College students see their petition on funding debated in parliament

Creating a petition signed by tens of thousands of people and a debate attended by as many as 50 MPs is no mean feat, especially when you’re juggling A-levels.

But that is just what seven learners at Brockenhurst College did. They set up a petition in October after finding out how funding for their education had been cut by almost 30 per cent from 2009 to 2019. 

As skills minister Anne Milton put it at the debate: “I think we can all agree that securing a debate in parliament is a pretty impressive piece of A-level project work.”

It’s especially extraordinary considering only 47 petitions have been debated in this session of parliament; on topics including Brexit, immigration policy and the treatment of animals.

We spoke to three of the organisers, Brockenhurst learners Charlotte Jones, Hannah Powis and Laura Whitcher, who went to parliament on Monday for a debate on their petition, which called for the funding to colleges to be increased to the same level as school funding.

Charlotte enjoyed seeing “such a big turnout of MPs to discuss our petition and it was great to see how many people are passionate about the same issues as us”.

What Hannah picked up on was “the amount of cross-party support we had”.

Laura said: “It was really great to see the process of how everything happens and how we can affect that and especially seeing the government working so well together.”

Asked why they wanted to start campaigning after hearing about the cuts to FE funding, Hannah said: “We thought it was really important for sustainability to make sure we are able to continue providing the services we get from the college for future generations.

“Things like mental health support, which the college is really good at; we want to ensure that’s stable for future students.”

Laura said: “We knew there were funding cuts in education across the board but especially in FE and colleges.

“But we were never aware how significant they were.

“We felt it was important to educate other people and make sure they were aware this was happening to us.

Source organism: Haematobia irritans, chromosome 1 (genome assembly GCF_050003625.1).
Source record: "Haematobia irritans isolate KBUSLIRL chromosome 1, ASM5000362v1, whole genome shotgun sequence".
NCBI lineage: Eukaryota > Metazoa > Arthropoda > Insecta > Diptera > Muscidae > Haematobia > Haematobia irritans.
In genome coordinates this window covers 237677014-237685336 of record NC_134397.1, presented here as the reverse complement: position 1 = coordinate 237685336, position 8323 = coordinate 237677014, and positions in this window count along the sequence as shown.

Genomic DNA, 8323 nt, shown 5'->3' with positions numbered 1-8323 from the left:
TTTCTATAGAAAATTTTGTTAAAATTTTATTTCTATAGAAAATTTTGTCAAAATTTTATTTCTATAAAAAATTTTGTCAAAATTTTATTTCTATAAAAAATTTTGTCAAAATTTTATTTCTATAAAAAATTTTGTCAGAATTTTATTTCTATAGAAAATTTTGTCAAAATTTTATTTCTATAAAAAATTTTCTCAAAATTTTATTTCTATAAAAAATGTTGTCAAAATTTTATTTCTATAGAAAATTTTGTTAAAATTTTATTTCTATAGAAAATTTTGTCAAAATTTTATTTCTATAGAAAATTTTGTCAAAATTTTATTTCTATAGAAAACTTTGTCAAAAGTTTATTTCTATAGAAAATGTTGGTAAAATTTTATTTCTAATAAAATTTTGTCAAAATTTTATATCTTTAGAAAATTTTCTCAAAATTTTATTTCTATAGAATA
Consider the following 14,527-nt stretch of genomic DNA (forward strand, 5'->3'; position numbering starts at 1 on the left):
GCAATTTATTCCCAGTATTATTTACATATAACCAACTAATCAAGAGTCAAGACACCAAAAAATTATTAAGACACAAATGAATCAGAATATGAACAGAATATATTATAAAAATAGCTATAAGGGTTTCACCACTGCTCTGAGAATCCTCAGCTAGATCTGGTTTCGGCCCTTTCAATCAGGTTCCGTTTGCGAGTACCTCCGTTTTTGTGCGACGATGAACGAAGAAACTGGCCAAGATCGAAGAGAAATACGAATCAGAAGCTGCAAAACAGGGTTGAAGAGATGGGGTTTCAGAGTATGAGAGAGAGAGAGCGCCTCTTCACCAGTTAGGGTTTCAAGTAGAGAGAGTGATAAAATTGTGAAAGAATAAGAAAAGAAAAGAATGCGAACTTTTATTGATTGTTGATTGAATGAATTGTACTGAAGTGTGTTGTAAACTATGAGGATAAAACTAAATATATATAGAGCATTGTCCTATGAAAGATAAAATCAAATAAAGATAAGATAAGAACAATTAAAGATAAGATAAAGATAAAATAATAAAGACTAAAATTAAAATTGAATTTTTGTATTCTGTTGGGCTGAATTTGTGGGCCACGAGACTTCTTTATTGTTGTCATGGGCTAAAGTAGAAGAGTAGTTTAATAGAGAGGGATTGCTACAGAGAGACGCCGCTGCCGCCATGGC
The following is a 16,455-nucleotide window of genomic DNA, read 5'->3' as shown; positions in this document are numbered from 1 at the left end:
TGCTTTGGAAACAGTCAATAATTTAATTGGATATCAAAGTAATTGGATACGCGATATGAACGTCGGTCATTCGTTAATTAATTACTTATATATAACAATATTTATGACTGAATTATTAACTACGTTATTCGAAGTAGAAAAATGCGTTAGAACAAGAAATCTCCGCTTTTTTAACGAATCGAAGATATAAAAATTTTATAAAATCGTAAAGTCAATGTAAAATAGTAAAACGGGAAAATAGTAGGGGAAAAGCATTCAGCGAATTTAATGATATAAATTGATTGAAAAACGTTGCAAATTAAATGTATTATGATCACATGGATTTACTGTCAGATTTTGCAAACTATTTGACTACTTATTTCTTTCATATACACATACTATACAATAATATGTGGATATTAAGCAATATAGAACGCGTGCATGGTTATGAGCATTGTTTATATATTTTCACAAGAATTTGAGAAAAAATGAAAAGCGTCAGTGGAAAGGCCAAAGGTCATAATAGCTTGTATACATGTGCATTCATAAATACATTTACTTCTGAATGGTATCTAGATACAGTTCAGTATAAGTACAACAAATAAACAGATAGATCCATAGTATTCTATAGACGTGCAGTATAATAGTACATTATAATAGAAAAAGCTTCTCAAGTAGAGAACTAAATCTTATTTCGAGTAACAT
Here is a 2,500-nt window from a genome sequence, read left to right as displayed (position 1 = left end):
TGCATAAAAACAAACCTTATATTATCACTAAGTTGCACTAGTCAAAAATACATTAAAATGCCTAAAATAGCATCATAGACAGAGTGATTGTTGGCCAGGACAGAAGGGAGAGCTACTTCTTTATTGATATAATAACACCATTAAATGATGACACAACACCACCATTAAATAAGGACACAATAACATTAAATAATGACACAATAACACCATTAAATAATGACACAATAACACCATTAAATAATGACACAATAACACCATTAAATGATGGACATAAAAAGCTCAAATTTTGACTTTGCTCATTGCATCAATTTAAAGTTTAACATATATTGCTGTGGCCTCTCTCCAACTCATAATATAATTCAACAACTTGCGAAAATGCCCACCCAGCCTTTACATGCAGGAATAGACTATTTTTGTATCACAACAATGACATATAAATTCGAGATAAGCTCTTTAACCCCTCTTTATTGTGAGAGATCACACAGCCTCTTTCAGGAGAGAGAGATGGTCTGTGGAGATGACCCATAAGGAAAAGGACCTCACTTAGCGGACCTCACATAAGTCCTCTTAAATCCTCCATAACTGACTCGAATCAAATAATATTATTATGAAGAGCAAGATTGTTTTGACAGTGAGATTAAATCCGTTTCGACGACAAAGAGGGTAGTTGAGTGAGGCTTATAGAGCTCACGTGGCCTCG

“There is a real sense of inequality in comparison to the funding under-16s get in comparison to 16-18 education. Considering you have to stay in school until you’re 18, I think it really doesn’t make sense why we would be funded any differently.”

Their hard work has taken them to parliament several times before with local MP Julian Lewis.

Following this week’s debate, Mr Lewis said: “The fact that a few dedicated students in a first-class college can turn their individual concerns into a full-scale parliamentary debate at Westminster speaks volumes for their character and for the encouragement given to them by the college staff and its principal.”

Asked what they wanted to happen next, Hannah said she wanted to see meetings with the Treasury about bringing FE funding up to scratch.

“We just want to carry on putting pressure on politicians,” Hannah added.

“It’s really important to keep up the pressure and make sure people are still listening.

“The issue is fundamental and needs to be addressed.”

Laura said: “Financial reports come out in March. I’d like to see they had taken what we said to heart.

“In the end, we’d like more funding.”

The learners were expecting much of what skills minister Anne Milton said in her speech responding to the debate, but said she seemed to agree with the points their petition raised.

Laura said she was impressed by Ms Milton: “She really stood out in how much she was listening to everyone’s information and how she was not brushing anything off, she really did care.”

Reflecting on the whole journey, Charlotte said: “I think the fact we were able to start this petition together and it’s become so big with just us and the help of the staff inspires me to know if any other issues need to be addressed, I am able to do that, so I would definitely do more campaigning in the future.”

Hannah added: “It shows us how important democracy is and how important it is to be directly involved and participate in what’s going on.

“Younger people can sometimes get disillusioned and feel disconnected from it, but this has shown our voices are important and people care what we have to say.”

On whether they would encourage other FE students to campaign on funding, Charlotte said: “Definitely. Actually, students within our own college have found issues they’re passionate about and made petitions and started campaigning.”

A learner in Laura’s law class has made a petition on the cost of travel for education purposes for young people.

Charlotte added: “It’s important for students to know they can affect change. They are not just an effect of what happens in parliament.”